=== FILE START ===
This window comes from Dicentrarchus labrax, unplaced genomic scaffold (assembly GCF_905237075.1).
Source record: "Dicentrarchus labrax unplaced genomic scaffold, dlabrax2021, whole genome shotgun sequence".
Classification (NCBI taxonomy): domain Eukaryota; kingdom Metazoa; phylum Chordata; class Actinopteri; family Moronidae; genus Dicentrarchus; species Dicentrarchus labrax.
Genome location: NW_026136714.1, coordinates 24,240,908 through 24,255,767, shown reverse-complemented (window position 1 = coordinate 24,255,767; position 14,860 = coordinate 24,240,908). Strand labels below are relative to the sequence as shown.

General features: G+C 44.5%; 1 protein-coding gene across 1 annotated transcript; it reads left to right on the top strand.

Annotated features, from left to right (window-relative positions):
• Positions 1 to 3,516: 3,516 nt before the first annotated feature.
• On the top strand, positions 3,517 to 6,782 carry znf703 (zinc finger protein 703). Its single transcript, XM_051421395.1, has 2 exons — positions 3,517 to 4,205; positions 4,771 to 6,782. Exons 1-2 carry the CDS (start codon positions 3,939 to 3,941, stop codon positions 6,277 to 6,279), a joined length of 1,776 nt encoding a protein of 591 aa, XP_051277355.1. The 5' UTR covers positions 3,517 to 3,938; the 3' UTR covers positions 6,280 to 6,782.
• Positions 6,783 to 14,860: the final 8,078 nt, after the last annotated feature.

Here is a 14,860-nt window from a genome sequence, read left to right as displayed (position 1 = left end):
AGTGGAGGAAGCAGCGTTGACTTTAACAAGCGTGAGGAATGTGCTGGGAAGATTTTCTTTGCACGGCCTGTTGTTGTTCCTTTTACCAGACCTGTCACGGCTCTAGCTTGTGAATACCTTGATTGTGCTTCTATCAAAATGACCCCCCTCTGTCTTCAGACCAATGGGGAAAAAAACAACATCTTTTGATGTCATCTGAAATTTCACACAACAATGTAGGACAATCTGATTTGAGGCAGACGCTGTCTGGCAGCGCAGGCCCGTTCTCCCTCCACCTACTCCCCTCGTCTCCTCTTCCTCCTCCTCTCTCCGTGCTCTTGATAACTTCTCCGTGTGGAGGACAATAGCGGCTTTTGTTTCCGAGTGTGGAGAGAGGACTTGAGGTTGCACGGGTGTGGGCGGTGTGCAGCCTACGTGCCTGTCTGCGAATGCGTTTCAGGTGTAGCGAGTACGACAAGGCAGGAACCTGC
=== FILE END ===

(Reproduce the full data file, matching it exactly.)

This window comes from Dicentrarchus labrax, unplaced genomic scaffold (assembly GCF_905237075.1).
Source record: "Dicentrarchus labrax unplaced genomic scaffold, dlabrax2021, whole genome shotgun sequence".
Classification (NCBI taxonomy): domain Eukaryota; kingdom Metazoa; phylum Chordata; class Actinopteri; family Moronidae; genus Dicentrarchus; species Dicentrarchus labrax.
Genome location: NW_026136714.1, coordinates 24,240,908 through 24,255,767, shown reverse-complemented (window position 1 = coordinate 24,255,767; position 14,860 = coordinate 24,240,908). Strand labels below are relative to the sequence as shown.

General features: G+C 44.5%; 1 protein-coding gene across 1 annotated transcript; it reads left to right on the top strand.

Annotated features, from left to right (window-relative positions):
• Positions 1 to 3,516: 3,516 nt before the first annotated feature.
• On the top strand, positions 3,517 to 6,782 carry znf703 (zinc finger protein 703). Its single transcript, XM_051421395.1, has 2 exons — positions 3,517 to 4,205; positions 4,771 to 6,782. Exons 1-2 carry the CDS (start codon positions 3,939 to 3,941, stop codon positions 6,277 to 6,279), a joined length of 1,776 nt encoding a protein of 591 aa, XP_051277355.1. The 5' UTR covers positions 3,517 to 3,938; the 3' UTR covers positions 6,280 to 6,782.
• Positions 6,783 to 14,860: the final 8,078 nt, after the last annotated feature.

Here is a 14,860-nt window from a genome sequence, read left to right as displayed (position 1 = left end):
AGTGGAGGAAGCAGCGTTGACTTTAACAAGCGTGAGGAATGTGCTGGGAAGATTTTCTTTGCACGGCCTGTTGTTGTTCCTTTTACCAGACCTGTCACGGCTCTAGCTTGTGAATACCTTGATTGTGCTTCTATCAAAATGACCCCCCTCTGTCTTCAGACCAATGGGGAAAAAAACAACATCTTTTGATGTCATCTGAAATTTCACACAACAATGTAGGACAATCTGATTTGAGGCAGACGCTGTCTGGCAGCGCAGGCCCGTTCTCCCTCCACCTACTCCCCTCGTCTCCTCTTCCTCCTCCTCTCTCCGTGCTCTTGATAACTTCTCCGTGTGGAGGACAATAGCGGCTTTTGTTTCCGAGTGTGGAGAGAGGACTTGAGGTTGCACGGGTGTGGGCGGTGTGCAGCCTACGTGCCTGTCTGCGAATGCGTTTCAGGTGTAGCGAGTACGACAAGGCAGGAACCTGC